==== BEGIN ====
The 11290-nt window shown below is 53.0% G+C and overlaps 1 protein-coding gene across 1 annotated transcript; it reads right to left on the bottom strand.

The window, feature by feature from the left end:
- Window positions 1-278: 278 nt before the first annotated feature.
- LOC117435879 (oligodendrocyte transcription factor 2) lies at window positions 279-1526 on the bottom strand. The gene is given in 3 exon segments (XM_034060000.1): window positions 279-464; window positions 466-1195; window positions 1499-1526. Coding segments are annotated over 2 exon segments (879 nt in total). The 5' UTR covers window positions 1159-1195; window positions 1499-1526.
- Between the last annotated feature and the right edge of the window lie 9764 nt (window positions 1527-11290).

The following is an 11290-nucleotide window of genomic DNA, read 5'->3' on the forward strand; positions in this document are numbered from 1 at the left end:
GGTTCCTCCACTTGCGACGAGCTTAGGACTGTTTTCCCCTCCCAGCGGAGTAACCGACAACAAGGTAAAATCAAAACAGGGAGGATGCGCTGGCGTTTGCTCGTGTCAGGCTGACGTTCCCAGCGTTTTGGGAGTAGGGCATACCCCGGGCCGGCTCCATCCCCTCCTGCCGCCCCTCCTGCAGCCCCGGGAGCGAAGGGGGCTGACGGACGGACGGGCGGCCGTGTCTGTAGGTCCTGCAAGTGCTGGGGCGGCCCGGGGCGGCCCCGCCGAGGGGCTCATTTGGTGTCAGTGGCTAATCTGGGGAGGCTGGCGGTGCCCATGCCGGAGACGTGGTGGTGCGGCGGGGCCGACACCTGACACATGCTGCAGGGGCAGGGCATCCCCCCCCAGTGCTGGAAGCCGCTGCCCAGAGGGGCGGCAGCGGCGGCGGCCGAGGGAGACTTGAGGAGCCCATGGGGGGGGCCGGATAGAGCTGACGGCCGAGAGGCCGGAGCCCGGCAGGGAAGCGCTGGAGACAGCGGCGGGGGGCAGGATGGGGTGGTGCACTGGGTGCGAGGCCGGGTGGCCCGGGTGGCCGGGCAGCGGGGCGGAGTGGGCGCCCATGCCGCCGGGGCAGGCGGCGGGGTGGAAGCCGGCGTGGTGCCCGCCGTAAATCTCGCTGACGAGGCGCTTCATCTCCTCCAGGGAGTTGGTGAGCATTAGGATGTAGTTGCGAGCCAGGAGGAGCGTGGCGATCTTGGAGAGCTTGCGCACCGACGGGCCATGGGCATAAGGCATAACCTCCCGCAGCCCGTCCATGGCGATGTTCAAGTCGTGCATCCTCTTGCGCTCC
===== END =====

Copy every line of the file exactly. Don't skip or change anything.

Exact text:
The 11290-nt window shown below is 53.0% G+C and overlaps 1 protein-coding gene across 1 annotated transcript; it reads right to left on the bottom strand.

The window, feature by feature from the left end:
- Window positions 1-278: 278 nt before the first annotated feature.
- LOC117435879 (oligodendrocyte transcription factor 2) lies at window positions 279-1526 on the bottom strand. The gene is given in 3 exon segments (XM_034060000.1): window positions 279-464; window positions 466-1195; window positions 1499-1526. Coding segments are annotated over 2 exon segments (879 nt in total). The 5' UTR covers window positions 1159-1195; window positions 1499-1526.
- Between the last annotated feature and the right edge of the window lie 9764 nt (window positions 1527-11290).

The following is an 11290-nucleotide window of genomic DNA, read 5'->3' on the forward strand; positions in this document are numbered from 1 at the left end:
GGTTCCTCCACTTGCGACGAGCTTAGGACTGTTTTCCCCTCCCAGCGGAGTAACCGACAACAAGGTAAAATCAAAACAGGGAGGATGCGCTGGCGTTTGCTCGTGTCAGGCTGACGTTCCCAGCGTTTTGGGAGTAGGGCATACCCCGGGCCGGCTCCATCCCCTCCTGCCGCCCCTCCTGCAGCCCCGGGAGCGAAGGGGGCTGACGGACGGACGGGCGGCCGTGTCTGTAGGTCCTGCAAGTGCTGGGGCGGCCCGGGGCGGCCCCGCCGAGGGGCTCATTTGGTGTCAGTGGCTAATCTGGGGAGGCTGGCGGTGCCCATGCCGGAGACGTGGTGGTGCGGCGGGGCCGACACCTGACACATGCTGCAGGGGCAGGGCATCCCCCCCCAGTGCTGGAAGCCGCTGCCCAGAGGGGCGGCAGCGGCGGCGGCCGAGGGAGACTTGAGGAGCCCATGGGGGGGGCCGGATAGAGCTGACGGCCGAGAGGCCGGAGCCCGGCAGGGAAGCGCTGGAGACAGCGGCGGGGGGCAGGATGGGGTGGTGCACTGGGTGCGAGGCCGGGTGGCCCGGGTGGCCGGGCAGCGGGGCGGAGTGGGCGCCCATGCCGCCGGGGCAGGCGGCGGGGTGGAAGCCGGCGTGGTGCCCGCCGTAAATCTCGCTGACGAGGCGCTTCATCTCCTCCAGGGAGTTGGTGAGCATTAGGATGTAGTTGCGAGCCAGGAGGAGCGTGGCGATCTTGGAGAGCTTGCGCACCGACGGGCCATGGGCATAAGGCATAACCTCCCGCAGCCCGTCCATGGCGATGTTCAAGTCGTGCATCCTCTTGCGCTCC